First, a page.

Goat Cheese and Pimiento Pastries; Wood Stoves; pretty, deadly, caterpillars

Goat Cheese and Pimiento PastriesPastry_pimiento_finish

I lived in a smart house once.

It was the year after we sold our house in Minnesota, and before we moved to Ireland.  We rented a house 'in town' to live in while we sorted out our life before the big move.

It had a computer-controlled environment.

It was the most marvelous thing. 

We moved in late fall.  I programmed it to start warming the house 30 minutes before we got up.  It stayed at that temperature for an hour, then cooled down to a daytime temperature which it maintained until late afternoon.  It warmed up again for evening then cooled down significantly for sleeping.

It had a separate program for weekends.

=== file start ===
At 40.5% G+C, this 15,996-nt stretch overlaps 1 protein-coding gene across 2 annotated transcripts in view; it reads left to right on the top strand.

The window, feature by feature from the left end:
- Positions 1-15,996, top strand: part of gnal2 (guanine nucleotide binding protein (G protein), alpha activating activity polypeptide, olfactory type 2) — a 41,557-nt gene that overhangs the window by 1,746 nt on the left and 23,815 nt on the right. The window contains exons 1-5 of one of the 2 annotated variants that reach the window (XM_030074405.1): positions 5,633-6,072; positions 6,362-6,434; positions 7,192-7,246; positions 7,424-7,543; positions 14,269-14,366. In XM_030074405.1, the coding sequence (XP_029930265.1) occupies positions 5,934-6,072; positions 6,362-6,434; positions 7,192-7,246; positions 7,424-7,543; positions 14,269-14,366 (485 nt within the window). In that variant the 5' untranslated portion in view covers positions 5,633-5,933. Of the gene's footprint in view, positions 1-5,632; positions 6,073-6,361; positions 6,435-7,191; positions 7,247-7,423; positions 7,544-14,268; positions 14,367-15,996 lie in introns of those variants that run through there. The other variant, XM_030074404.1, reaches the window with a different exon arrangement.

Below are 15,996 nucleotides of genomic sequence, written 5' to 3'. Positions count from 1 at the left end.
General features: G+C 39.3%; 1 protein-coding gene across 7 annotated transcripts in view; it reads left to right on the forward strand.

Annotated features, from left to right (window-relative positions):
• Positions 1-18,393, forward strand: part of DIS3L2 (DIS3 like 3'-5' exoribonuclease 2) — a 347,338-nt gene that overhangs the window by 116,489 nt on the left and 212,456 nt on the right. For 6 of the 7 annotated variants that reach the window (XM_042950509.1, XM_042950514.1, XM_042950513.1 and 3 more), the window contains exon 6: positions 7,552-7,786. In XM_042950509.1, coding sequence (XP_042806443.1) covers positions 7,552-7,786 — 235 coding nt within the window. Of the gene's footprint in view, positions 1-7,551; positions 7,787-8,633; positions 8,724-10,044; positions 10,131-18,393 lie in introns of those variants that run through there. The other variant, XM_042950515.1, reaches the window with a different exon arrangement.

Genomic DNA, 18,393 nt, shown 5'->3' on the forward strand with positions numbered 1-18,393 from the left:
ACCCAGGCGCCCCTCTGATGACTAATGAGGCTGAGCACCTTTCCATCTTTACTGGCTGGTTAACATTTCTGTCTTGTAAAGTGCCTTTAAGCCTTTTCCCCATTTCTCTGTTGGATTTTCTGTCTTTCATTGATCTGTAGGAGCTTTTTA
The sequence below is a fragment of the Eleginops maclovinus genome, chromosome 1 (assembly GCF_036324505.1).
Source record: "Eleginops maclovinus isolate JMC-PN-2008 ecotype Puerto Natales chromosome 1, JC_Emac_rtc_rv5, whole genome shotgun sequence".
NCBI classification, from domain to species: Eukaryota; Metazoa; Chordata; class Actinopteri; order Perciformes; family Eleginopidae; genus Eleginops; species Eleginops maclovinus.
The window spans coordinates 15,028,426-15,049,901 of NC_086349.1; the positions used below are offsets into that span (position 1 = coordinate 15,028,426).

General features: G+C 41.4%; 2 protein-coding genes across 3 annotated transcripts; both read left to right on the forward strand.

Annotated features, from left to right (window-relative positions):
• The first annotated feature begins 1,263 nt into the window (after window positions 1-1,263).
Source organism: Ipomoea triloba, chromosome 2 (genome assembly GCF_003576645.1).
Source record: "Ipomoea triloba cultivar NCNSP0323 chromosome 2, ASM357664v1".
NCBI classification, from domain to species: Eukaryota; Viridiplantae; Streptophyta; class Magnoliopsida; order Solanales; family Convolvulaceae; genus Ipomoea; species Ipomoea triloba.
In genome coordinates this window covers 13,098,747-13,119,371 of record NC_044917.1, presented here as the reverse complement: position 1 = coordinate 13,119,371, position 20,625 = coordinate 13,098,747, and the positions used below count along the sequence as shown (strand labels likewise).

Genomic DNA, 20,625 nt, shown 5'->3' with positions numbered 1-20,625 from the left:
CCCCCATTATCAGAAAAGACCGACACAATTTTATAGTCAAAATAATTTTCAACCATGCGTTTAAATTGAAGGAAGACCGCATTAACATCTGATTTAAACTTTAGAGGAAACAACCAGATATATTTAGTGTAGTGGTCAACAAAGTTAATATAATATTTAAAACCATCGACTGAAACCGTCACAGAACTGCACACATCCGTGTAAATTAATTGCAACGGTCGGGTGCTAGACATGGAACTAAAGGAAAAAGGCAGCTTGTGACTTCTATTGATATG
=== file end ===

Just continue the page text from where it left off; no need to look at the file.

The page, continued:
Truly, it was a most marvelous thing.

We managed to do something similar with our boilers in both Andorra and the Vendée by attaching a timer to the on/off switch.  Not as sophisticated, but effective.

A wood stove cannot be controlled by either a computer or a timer.

A wood stove heats exactly the opposite of how I like my house.

I get up in the morning, when I want warmth, and it's cold; the fire having burned down or gone out several hours earlier.

We light the fire.

It's still cold whilst we have breakfast and morning coffee. 

It's starts getting warm about the same time we get active with the chores of the day.

By mid-afternoon we don't need it, but if we let it go out the house will be cold for the evening. 

We open the doors and windows to let in some fresh air…

Be evening we have a lovely fire and it's toasty warm, just in time to go to bed when I like it to be cool.

As morning draws nearer the house gets colder, just in time to start the whole backward cycle over again.